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INDIAN KASHMIR

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Historically the term Kashmir was used to refer to the valley lying between the Great Himalayas and the Pir Panjal range. Today Kashmir refers to a larger area that includes the Indian-administered regions of Kashmir valley, Jammu and Ladakh, the Pakistani administered regions Northern Areas and Azad Kashmir, and the Chinese administered region of Aksai Chin. This gallery are pictures of Indian held Kashmir (know as Maqbuza Kashmir-or Occupied Kashmir-in Pakistan) taken in spring of 1980.

Kashmir was originally an important centre of Hinduism and later of Buddhism. Half-way through the 12th century AD, Shah Mirza became the first Muslim ruler of Kashmir and started the line Salatin-i-Kashmir. For the next five centuries Kashmir had Muslim rulers, which included Sultan Sikandar (also known as Butshikan, or "iconoclast") who ascended the throne in 1398, Zain-ul-abidin, who became the ruler in 1420, the Mughals, whose rule lasted until 1751, and the Afghan Durranis, who ruled Kashmir from 1752 until 1820. That year, the Sikhs under Ranjit Singh, annexed Kashmir, and held it until 1846, at which time, the Dogras, starting with Gulab Singh, became the rulers of Kashmir upon the purchase of the region from the British under the Treaty of Amritsar. The Dogra Rule (under the paramountcy, or tutelage, of the British Crown) lasted until 1947, when the former princely state became a disputed territory, now administered by three countries, India, Pakistan, and China.

The Kashmir region has long been a Muslim majority region. In the 1901 Census of the British Indian Empire, Muslims constituted 74.16% of the total population of the princely state of Kashmir and Jammu, Hindus, 23.72%, and Buddhists, 1.21%. The Hindus were found mainly in Jammu, where they constituted a little less than 50% of the population. In the Kashmir Valley, Muslims constituted 93.6% of the population and Hindus 5.24%. These percentages have remained fairly stable for the last 100 years. Forty years later, in the 1941 Census of British India, Muslims accounted for 93.6% of the population of the Kashmir Valley and the Hindus for 4%. In 2003, the percentage of Muslims in the Kashmir Valley was 95% and those of Hindus 4%; the same year, in Jammu, the percentage of Hindus was 66% and those of Muslims 30%. Among well-known people of Kashmiri lineage are Muhammad Iqbal, the Urdu poet, Jawaharlal Nehru, the first prime minister of India, and Nawaz Sharif, former prime minister of Pakistan.

Among the Muslims of the princely state, four divisions were recorded: "Shaikhs, Saiyids, Mughals, and Pathans. The Shaikhs, who are by far the most numerous, are the descendants of Hindus, but have retained none of the caste rules of their forefathers. They have clan names known as krams. It was recorded that these kram names included "Tantre," "Shaikh," "Mantu," "Ganai," "Dar," "Damar," "Lon" etc. The Saiyids, it was recorded "could be divided into those who follow the profession of religion and those who have taken to agriculture and other pursuits. Their kram name is "Mir." While a Saiyid retains his saintly profession Mir is a prefix; if he has taken to agriculture, Mir is an affix to his name." The Mughals who were not numerous were recorded to have kram names like "Mir" (a corruption of "Mirza"), "Beg," "Bandi," "Bach," and "Ashaye." Finally, it was recorded that the Pathans "who are more numerous than the Mughals, ... are found chiefly in the south-west of the valley, where Pathan colonies have from time to time been founded. The most interesting of these colonies is that of Kuki-Khel Afridis at Dranghaihama, who retain all the old customs and speak Pashtu."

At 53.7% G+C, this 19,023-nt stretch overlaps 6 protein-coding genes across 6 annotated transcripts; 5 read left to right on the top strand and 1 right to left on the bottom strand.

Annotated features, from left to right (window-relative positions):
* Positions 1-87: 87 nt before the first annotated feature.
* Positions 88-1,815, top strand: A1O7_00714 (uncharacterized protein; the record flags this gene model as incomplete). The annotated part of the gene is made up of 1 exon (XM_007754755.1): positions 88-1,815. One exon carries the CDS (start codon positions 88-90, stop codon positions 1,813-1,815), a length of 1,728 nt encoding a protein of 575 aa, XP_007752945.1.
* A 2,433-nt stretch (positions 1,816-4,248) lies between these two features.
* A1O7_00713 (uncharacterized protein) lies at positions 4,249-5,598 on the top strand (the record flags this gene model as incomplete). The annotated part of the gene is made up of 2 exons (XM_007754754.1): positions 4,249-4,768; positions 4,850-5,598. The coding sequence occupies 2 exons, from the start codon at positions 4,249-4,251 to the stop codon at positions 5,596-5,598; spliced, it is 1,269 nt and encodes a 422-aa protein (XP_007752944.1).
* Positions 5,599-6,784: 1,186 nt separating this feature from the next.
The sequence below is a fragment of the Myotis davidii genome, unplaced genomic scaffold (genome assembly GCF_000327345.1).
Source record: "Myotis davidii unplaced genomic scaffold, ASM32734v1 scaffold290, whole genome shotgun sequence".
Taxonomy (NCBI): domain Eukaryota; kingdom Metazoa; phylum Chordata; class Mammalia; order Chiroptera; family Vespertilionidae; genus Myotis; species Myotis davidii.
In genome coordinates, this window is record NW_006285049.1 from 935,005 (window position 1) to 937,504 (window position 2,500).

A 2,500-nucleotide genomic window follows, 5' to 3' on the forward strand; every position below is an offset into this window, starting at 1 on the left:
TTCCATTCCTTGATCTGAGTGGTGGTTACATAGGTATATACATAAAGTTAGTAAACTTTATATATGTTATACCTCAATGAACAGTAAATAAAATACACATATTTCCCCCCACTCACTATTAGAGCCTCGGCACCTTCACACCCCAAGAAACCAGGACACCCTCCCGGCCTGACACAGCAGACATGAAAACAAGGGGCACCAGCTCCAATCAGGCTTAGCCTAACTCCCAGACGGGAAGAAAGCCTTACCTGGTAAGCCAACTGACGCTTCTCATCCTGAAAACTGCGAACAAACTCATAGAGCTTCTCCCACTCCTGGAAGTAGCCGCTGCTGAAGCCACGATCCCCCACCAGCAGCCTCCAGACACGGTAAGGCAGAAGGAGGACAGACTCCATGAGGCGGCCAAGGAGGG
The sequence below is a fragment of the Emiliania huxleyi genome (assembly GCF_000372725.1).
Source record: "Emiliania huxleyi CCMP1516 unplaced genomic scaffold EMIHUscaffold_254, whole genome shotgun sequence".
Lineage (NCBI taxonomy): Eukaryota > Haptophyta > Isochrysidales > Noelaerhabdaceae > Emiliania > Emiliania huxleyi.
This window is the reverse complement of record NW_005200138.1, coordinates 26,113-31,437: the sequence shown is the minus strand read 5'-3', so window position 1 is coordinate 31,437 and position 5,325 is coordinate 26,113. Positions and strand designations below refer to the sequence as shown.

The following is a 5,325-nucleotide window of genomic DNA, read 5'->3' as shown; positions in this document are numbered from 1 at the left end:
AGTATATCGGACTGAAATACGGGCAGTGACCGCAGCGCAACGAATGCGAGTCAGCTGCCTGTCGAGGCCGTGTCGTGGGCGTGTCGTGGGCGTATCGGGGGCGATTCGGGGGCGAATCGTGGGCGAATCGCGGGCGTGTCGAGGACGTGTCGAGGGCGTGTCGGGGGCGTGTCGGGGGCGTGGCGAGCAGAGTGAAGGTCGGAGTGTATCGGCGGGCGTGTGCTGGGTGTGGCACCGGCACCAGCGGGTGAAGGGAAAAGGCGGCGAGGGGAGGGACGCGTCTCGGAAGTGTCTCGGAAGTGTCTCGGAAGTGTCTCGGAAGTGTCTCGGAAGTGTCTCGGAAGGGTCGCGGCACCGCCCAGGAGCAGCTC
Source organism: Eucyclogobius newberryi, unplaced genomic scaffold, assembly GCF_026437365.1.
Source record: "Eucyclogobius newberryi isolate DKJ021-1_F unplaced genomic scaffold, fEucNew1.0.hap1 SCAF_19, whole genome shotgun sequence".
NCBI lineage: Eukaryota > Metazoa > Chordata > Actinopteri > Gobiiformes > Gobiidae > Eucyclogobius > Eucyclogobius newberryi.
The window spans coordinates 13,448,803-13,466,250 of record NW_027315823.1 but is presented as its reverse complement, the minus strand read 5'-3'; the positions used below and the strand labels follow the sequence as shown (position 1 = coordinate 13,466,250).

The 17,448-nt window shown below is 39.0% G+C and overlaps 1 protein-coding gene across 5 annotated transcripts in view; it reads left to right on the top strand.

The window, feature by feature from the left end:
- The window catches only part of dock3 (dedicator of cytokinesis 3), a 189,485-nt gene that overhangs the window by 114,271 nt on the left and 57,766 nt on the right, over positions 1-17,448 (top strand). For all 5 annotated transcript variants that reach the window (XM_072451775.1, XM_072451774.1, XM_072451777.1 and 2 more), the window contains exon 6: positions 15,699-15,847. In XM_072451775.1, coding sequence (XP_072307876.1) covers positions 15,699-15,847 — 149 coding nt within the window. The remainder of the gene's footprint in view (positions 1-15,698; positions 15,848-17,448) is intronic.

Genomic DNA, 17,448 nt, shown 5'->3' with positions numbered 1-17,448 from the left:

Well, that was quiet a mouthful, but interesting (if you are happen to be interested). Now to enjoy the scenery...
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Train station waiting room - Jammu
Train station waiting room - Jammu
Kashmir valley - in route to Srinigar
Kashmir valley - in route to Srinigar
Traffic outside Srinigar
Traffic outside Srinigar
SRINIGAR GALLERY
SRINIGAR GALLERY
PAHALGAM GALLERY
PAHALGAM GALLERY
Kashmiri by association?
Kashmiri by association?
5 star hotel - Gandabal
5 star hotel - Gandabal
Hut at Gulmarg Meadows
Hut at Gulmarg Meadows
Stream in Gulmarg Meadows
Stream in Gulmarg Meadows
Hotel Sindh - Kangan
Hotel Sindh - Kangan
View from porch of Hotel Sindh
View from porch of Hotel Sindh
Kids in park - Kangan
Kids in park - Kangan
Old Gujur on road
Old Gujur on road
Roadside dwelling
Roadside dwelling
Mountains near Sonamarg
Mountains near Sonamarg
On road near Gandabal
On road near Gandabal
Rice fields
Rice fields
Rice fields
Rice fields
Roadside
Roadside
Roadside store
Roadside store
Roadside store and tonga
Roadside store and tonga
Woman carrying straw
Woman carrying straw